Volunteering in a Heartbeat
Dr. John Beard is using his considerable medical skills to save the lives of those who need him most.
By Jackie Perrone
At 66 years of age, Dr. John Beard has found what he wants to be when he grows up: a volunteer who gives away the expertise that saves lives. “My whole life has been pointing me in this direction,” he says. “This has gone a long way toward restoring my faith in medicine as an honorable practice.”
“This” encompasses the practicing and teaching which passes along to new generations his highly technical skills in cardiology. It’s a story much appreciated in what is a new venue for him, the independent nation of Trinidad and Tobago. Safe to say, he never envisioned serving in a far-away Caribbean land, but now in his busy “retirement,” he says, “I’ve never been happier.”
The young John Beard followed the path set by his father, a West Point graduate and military engineer. As an Army officer, he lived in a variety of places, including North Dakota, Texas, North Carolina, and eventually, Fort Jackson in Columbia, S.C. After completing his military service, he graduated from the University of South Carolina Medical School and trained in cardiology at Vanderbilt in Tennessee. As a cardiologist, he affiliated with several partnerships in Columbia, serving for 25 years and honing his skills while technology brought about dramatic changes in medical practice.
“Electrophysiologist” is the term he uses to highlight his 21st-century focus. “The devices which have been invented for heart care are amazing and life-changing,” he says. “I have the opportunity now to train doctors in these techniques for prolonging life and health.”
John Beard retired from his Midlands cardiology practice in January of 2015. “I was beat down by new directions in the business of medicine,” he admits. “I wanted to put patient care at the top of the list. That’s exactly where I have landed, and it is totally satisfying.”
He found his niche with an organization called Heartbeat International, which is headquartered in Tampa FL but maintains heart centers around the world. Their largest facility is located in the independent nation of Trinidad and Tobago, just a few miles offshore from Venezuela. This charitable foundation works to provide free pacemakers and lifetime cardiovascular care to indigent patients; since its birth in 1984, HBI has saved more than 14,000 lives globally.
How is such charity possible? The governments of Canada, Britain and the U.S. provide support. Generous donors including Rotary Clubs pledge funds; manufacturers of cardio devices donate their product, and medical professionals such as Dr. John Beard volunteer the expertise to make the program work. Trinidad and Tobago were British-empire territories until achieving independence in 1962. Now this island nation supports a modern medical school and hospital where programs such as HBI can serve.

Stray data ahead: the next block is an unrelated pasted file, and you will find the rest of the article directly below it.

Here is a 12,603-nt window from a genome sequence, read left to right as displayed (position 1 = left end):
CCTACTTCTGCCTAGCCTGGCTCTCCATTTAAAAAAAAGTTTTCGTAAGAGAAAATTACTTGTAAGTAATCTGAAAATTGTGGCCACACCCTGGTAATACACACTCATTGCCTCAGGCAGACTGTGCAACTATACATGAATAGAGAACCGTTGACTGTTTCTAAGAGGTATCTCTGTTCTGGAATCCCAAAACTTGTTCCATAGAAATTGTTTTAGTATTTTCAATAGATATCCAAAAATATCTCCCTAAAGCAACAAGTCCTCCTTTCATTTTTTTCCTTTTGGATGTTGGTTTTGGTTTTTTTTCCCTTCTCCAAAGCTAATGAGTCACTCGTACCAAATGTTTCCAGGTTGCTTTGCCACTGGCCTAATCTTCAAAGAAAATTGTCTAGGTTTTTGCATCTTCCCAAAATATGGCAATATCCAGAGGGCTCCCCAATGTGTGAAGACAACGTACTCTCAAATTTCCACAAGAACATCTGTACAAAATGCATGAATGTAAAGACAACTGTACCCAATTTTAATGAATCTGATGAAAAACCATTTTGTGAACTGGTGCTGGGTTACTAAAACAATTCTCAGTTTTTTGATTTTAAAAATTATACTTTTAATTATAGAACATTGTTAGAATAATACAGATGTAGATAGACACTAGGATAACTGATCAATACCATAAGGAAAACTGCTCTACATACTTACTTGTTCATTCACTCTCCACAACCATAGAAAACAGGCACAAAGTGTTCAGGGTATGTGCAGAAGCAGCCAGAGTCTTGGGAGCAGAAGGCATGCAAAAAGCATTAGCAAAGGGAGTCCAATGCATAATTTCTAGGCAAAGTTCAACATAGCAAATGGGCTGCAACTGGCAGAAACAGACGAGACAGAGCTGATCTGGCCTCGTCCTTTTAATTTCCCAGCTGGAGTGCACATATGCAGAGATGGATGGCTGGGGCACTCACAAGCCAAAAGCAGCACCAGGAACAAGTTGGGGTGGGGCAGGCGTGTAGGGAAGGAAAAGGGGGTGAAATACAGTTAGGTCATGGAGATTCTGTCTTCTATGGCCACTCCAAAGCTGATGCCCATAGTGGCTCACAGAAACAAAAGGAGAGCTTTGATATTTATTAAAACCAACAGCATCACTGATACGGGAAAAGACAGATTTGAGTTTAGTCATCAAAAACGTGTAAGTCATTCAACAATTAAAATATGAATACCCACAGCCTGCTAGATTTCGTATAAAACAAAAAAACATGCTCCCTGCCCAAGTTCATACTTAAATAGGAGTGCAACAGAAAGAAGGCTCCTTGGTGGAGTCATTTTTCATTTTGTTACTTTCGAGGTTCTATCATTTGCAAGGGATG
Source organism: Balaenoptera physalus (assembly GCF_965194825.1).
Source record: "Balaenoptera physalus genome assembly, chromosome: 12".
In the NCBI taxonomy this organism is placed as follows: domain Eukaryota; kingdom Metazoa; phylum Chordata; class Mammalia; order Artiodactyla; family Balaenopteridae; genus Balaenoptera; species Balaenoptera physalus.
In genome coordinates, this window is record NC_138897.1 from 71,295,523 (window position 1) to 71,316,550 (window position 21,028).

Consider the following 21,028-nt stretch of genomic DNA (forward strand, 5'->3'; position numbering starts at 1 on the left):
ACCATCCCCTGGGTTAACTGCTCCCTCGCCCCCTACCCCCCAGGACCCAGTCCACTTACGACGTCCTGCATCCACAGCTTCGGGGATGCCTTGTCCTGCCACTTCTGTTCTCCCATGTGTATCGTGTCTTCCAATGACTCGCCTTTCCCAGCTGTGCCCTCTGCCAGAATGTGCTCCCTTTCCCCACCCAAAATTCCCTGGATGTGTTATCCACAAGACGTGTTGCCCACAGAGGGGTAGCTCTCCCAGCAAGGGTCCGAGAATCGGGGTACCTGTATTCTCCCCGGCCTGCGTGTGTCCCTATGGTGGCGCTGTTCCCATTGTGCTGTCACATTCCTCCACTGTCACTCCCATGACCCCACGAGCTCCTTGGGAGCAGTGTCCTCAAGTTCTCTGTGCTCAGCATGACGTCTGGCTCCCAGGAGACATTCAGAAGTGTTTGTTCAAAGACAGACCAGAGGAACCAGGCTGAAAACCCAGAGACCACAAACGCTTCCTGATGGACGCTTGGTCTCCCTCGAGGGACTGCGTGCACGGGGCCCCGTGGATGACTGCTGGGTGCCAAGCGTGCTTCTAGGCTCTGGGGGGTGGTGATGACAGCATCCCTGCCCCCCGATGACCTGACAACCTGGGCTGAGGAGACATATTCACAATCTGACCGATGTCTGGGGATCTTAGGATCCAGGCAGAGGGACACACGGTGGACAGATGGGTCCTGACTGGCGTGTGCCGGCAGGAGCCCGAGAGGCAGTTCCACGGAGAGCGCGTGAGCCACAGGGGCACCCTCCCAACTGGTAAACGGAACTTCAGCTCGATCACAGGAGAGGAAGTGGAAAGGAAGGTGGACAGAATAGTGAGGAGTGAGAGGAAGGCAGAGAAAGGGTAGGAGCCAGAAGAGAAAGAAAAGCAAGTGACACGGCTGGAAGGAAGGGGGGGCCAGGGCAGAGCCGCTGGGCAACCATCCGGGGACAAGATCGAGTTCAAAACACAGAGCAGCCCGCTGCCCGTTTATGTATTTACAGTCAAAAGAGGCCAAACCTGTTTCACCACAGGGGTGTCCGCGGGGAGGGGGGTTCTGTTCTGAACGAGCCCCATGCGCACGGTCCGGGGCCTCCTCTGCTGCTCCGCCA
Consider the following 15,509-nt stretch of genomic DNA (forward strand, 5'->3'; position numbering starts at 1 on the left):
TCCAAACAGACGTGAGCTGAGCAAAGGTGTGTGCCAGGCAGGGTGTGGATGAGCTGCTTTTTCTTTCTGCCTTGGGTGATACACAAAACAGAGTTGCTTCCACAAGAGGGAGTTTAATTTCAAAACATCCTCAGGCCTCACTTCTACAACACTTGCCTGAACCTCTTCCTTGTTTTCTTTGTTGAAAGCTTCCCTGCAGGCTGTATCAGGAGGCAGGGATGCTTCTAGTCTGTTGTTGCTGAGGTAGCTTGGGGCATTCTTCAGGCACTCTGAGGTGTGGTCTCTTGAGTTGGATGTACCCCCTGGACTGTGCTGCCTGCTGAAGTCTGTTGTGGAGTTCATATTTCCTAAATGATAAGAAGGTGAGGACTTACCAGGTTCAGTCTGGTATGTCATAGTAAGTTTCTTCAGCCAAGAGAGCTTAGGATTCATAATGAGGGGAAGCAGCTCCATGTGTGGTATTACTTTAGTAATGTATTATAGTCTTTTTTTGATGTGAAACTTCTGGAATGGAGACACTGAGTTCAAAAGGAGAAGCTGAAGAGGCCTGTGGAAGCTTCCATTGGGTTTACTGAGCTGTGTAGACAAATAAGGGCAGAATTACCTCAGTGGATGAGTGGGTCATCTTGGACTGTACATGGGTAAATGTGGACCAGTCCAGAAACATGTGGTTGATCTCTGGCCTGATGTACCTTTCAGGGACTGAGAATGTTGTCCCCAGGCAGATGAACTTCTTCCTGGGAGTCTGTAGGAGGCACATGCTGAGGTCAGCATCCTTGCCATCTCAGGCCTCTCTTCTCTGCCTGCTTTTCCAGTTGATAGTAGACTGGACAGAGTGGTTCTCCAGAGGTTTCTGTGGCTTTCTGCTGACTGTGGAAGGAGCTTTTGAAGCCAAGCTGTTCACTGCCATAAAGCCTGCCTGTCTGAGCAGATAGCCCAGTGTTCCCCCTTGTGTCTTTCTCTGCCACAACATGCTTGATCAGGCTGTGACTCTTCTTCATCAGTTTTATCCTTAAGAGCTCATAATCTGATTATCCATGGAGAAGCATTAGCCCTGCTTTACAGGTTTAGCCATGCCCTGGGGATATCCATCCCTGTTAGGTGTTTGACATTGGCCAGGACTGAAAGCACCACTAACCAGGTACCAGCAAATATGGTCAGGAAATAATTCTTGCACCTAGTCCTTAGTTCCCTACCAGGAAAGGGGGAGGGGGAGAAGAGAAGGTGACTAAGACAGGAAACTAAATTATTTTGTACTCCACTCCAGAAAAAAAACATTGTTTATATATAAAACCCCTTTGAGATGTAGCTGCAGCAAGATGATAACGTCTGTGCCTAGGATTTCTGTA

Last March, soon after retiring from daily practice, Dr. Beard was asked to visit the facilities in TT. One visit, and he was hooked. He now returns on a regular basis, installing the life-saving devices and teaching local cardiologists. This tiny nation offers Universal Health Care, that is, routine medical care at a public hospital, to all citizens.
The German company BIOTRONIK leads the list of companies who donate the cardio- and endovascular medical devices. Most of us have heard of pacemakers and defibrillators. In medicine as elsewhere, technology is outrunning us. Now Dr. Beard’s specialty utilizes more than 60 devices for saving lives in cardiology. “In this country, there is one electrophysiologist for one million people,” says Dr. Beard. “I am training cardiologists to install the devices and furnish the follow-up care which is essential to success. HBI has 14 heart centers around the world, and the one in TT is their finest, a model for all others.”
The medical community in TT faces some critical needs. The number of cath labs is limited; more are needed. A newly-elected Minister of Health has promised to seek support.
Dr. Beard describes Trinidad and Tobago as a multicultural community, with many races and religions living together harmoniously. “I am an evangelical Christian,” he says. “I enjoy talking to my patients about their lives and their beliefs.”
Dr. Beard now divides his time between Columbia and Greenville as well as the monthly trips to TT. He serves two days a week at the free medical clinic in Columbia, and works with an “Echo-Tech” course at Providence Hospital that trains echocardiographers. Retirement, indeed. More like a continuing fulfillment of his life’s calling.
Dr. John T. Beard
Bachelor of Science, U.S.Military Academy, West Point NY
M.D., University of South Carolina School of Medicine
Cardiology, Vanderbilt University School of Medicine, Nashville TN
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